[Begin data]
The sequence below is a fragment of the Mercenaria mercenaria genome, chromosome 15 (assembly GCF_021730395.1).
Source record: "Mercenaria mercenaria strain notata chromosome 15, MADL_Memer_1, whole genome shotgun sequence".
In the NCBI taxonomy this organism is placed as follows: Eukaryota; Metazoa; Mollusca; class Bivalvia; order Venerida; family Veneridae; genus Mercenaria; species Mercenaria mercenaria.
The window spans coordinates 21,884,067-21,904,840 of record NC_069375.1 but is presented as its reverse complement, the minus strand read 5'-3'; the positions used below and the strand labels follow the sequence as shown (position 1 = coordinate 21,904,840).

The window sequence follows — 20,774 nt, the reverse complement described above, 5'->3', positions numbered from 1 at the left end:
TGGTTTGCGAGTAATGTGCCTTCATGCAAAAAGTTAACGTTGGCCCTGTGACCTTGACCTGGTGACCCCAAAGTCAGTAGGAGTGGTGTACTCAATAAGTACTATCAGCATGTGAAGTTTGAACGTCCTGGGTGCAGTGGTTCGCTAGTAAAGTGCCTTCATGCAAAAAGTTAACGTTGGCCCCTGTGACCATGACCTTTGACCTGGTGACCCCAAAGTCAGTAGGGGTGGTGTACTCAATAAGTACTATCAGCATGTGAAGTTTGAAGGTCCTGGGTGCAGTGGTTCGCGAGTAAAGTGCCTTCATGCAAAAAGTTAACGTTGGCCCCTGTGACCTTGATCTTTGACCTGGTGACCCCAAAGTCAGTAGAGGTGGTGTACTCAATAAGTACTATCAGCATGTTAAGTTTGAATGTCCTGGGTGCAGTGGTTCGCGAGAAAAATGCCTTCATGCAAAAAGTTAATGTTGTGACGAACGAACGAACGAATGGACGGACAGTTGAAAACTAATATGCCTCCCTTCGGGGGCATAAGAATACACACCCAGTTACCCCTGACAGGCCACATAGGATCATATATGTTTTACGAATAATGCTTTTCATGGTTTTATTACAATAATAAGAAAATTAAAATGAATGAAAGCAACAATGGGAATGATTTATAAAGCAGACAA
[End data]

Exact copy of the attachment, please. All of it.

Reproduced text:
The sequence below is a fragment of the Mercenaria mercenaria genome, chromosome 15 (assembly GCF_021730395.1).
Source record: "Mercenaria mercenaria strain notata chromosome 15, MADL_Memer_1, whole genome shotgun sequence".
In the NCBI taxonomy this organism is placed as follows: Eukaryota; Metazoa; Mollusca; class Bivalvia; order Venerida; family Veneridae; genus Mercenaria; species Mercenaria mercenaria.
The window spans coordinates 21,884,067-21,904,840 of record NC_069375.1 but is presented as its reverse complement, the minus strand read 5'-3'; the positions used below and the strand labels follow the sequence as shown (position 1 = coordinate 21,904,840).

The window sequence follows — 20,774 nt, the reverse complement described above, 5'->3', positions numbered from 1 at the left end:
TGGTTTGCGAGTAATGTGCCTTCATGCAAAAAGTTAACGTTGGCCCTGTGACCTTGACCTGGTGACCCCAAAGTCAGTAGGAGTGGTGTACTCAATAAGTACTATCAGCATGTGAAGTTTGAACGTCCTGGGTGCAGTGGTTCGCTAGTAAAGTGCCTTCATGCAAAAAGTTAACGTTGGCCCCTGTGACCATGACCTTTGACCTGGTGACCCCAAAGTCAGTAGGGGTGGTGTACTCAATAAGTACTATCAGCATGTGAAGTTTGAAGGTCCTGGGTGCAGTGGTTCGCGAGTAAAGTGCCTTCATGCAAAAAGTTAACGTTGGCCCCTGTGACCTTGATCTTTGACCTGGTGACCCCAAAGTCAGTAGAGGTGGTGTACTCAATAAGTACTATCAGCATGTTAAGTTTGAATGTCCTGGGTGCAGTGGTTCGCGAGAAAAATGCCTTCATGCAAAAAGTTAATGTTGTGACGAACGAACGAACGAATGGACGGACAGTTGAAAACTAATATGCCTCCCTTCGGGGGCATAAGAATACACACCCAGTTACCCCTGACAGGCCACATAGGATCATATATGTTTTACGAATAATGCTTTTCATGGTTTTATTACAATAATAAGAAAATTAAAATGAATGAAAGCAACAATGGGAATGATTTATAAAGCAGACAA